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Legislative Assembly for the ACT: 2009 Week 09 Hansard (Tuesday, 18 August 2009) . . Page.. 3195 ..

consider these matters and not treat this Assembly and the people of Canberra in such a shabby manner.

MR RATTENBURY (Molonglo) (11.47): I rise today to support this bill, and I wish to make a few brief comments. This is the 21st in a series of bills described as making minor and technical amendments to portfolio legislation. Whilst the amendments themselves may be minor and technical, the rationale behind some of the amendments is worthy of discussion today.

The telemarketing amendments will be of immediate community benefit, and I will talk briefly about those. Telemarketing, for good or bad, appears to be with us for the long haul. As a result, people who receive calls from telemarketers need to be very clear about their rights. This bill will amend the Door-to-Door Trading Act 1991 to ensure that telemarketers fully inform potential customers of their rights before they enter into a contract. This makes for good consumer protection, and the Greens will be supporting these amendments.

Some of the specific obligations put onto telemarketers by these amendments would appear to be widely practised by the industry currently, and I acknowledge those who do already set a higher standard. However, that is certainly no reason not to make the amendments. The role of legislation in consumer protection is unfortunately sometimes to set the minimum standards that must be adhered to by all market participants. In the context of telemarketing, consumer protection laws must protect the unsuspecting public from any unscrupulous telemarketing operators that exist now or in the future. In this sense, the amendments are aimed at the minority of telemarketers, not the majority. That is the nature of consumer protection, and the Greens support this initiative.

The amendments will remove any confusion that may exist currently and require telemarketers to fully introduce themselves at the start of a call and explain to the customer their right to rescind any contract they enter into within the 10-day cooling-off period. These are two practical ways in which the amendments will make for better informed customers who are more aware of their rights before entering into any contract over the phone.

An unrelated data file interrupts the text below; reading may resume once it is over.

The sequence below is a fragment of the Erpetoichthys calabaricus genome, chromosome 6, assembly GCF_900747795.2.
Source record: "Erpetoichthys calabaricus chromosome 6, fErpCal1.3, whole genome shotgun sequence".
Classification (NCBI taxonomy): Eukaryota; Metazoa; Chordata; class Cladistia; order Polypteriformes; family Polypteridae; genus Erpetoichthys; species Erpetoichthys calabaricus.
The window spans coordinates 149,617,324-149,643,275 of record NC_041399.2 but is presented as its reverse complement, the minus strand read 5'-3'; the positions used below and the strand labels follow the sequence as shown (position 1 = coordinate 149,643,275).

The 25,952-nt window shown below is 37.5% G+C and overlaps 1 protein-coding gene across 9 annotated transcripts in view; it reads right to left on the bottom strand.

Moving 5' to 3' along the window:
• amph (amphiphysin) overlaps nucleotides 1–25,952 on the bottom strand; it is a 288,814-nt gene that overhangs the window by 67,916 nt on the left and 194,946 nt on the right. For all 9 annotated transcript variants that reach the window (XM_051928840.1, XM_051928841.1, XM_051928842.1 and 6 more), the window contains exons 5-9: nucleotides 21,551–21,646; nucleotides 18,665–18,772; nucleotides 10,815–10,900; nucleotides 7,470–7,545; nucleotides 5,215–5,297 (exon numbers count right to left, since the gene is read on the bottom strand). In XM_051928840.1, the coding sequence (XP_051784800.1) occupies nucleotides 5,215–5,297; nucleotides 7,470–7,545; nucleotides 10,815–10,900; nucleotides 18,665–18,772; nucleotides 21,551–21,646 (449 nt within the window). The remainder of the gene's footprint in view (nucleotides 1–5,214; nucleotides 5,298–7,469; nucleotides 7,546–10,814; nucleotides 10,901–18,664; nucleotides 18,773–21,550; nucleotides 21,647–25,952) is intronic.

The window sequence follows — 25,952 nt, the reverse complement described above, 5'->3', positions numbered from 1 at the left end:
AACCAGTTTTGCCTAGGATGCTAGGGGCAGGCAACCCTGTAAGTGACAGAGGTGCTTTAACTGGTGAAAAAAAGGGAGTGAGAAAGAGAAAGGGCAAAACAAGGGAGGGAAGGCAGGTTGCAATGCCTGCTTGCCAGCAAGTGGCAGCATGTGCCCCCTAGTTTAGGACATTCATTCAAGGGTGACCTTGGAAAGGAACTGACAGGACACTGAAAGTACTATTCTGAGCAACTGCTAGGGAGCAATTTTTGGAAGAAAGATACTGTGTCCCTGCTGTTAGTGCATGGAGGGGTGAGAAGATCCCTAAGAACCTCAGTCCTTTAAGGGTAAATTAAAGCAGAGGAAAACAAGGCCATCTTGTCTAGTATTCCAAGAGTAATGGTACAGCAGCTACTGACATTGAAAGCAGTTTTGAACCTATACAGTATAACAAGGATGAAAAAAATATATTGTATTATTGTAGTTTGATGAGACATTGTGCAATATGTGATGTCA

Another aspect that this bill raises that is worthy of discussion are the provisions relating to arrest warrants for witnesses in the Magistrates Court. Arrest warrants for witnesses are issued at the discretion of the court, and that is an important principle that this amendment retains. The discretion to arrest a witness in order for them to be brought to court and provide evidence is a very important decision indeed. At the heart of such a decision will be contradictory factors. On the one hand, the interests of the witness will generally point towards no arrest warrant being issued. Witnesses may not wish to attend court for a large range of reasons, and arresting them will be a last resort. On the other hand, broader interests of justice considerations will point towards the witness being brought before the court. The court system relies on relevant evidence being put before the court, and the most responsible decisions of the court will be made after all relevant evidence has been tendered.

This amendment recognises the importance of a decision to arrest a witness and sets out clearly the factors that a court must consider when deliberating on such a decision.

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